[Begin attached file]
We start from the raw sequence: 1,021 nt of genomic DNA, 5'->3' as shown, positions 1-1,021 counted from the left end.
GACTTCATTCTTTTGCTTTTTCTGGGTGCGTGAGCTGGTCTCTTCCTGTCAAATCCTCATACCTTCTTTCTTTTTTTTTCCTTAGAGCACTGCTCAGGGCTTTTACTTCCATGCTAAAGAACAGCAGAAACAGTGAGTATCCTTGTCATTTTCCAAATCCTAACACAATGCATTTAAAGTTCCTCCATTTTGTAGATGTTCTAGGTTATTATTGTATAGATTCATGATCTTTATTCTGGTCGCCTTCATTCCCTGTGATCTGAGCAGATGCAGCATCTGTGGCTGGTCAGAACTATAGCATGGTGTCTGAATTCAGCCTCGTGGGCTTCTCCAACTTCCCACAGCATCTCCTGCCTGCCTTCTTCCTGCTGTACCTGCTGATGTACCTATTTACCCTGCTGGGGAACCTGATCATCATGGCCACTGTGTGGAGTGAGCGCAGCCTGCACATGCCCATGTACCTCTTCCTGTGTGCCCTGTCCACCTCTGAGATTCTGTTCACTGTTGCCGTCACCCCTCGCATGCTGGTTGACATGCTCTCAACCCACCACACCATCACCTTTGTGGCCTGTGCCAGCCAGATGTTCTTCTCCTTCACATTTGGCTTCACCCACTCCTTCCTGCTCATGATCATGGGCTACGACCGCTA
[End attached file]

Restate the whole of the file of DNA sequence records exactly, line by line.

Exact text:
We start from the raw sequence: 1,021 nt of genomic DNA, 5'->3' as shown, positions 1-1,021 counted from the left end.
GACTTCATTCTTTTGCTTTTTCTGGGTGCGTGAGCTGGTCTCTTCCTGTCAAATCCTCATACCTTCTTTCTTTTTTTTTCCTTAGAGCACTGCTCAGGGCTTTTACTTCCATGCTAAAGAACAGCAGAAACAGTGAGTATCCTTGTCATTTTCCAAATCCTAACACAATGCATTTAAAGTTCCTCCATTTTGTAGATGTTCTAGGTTATTATTGTATAGATTCATGATCTTTATTCTGGTCGCCTTCATTCCCTGTGATCTGAGCAGATGCAGCATCTGTGGCTGGTCAGAACTATAGCATGGTGTCTGAATTCAGCCTCGTGGGCTTCTCCAACTTCCCACAGCATCTCCTGCCTGCCTTCTTCCTGCTGTACCTGCTGATGTACCTATTTACCCTGCTGGGGAACCTGATCATCATGGCCACTGTGTGGAGTGAGCGCAGCCTGCACATGCCCATGTACCTCTTCCTGTGTGCCCTGTCCACCTCTGAGATTCTGTTCACTGTTGCCGTCACCCCTCGCATGCTGGTTGACATGCTCTCAACCCACCACACCATCACCTTTGTGGCCTGTGCCAGCCAGATGTTCTTCTCCTTCACATTTGGCTTCACCCACTCCTTCCTGCTCATGATCATGGGCTACGACCGCTA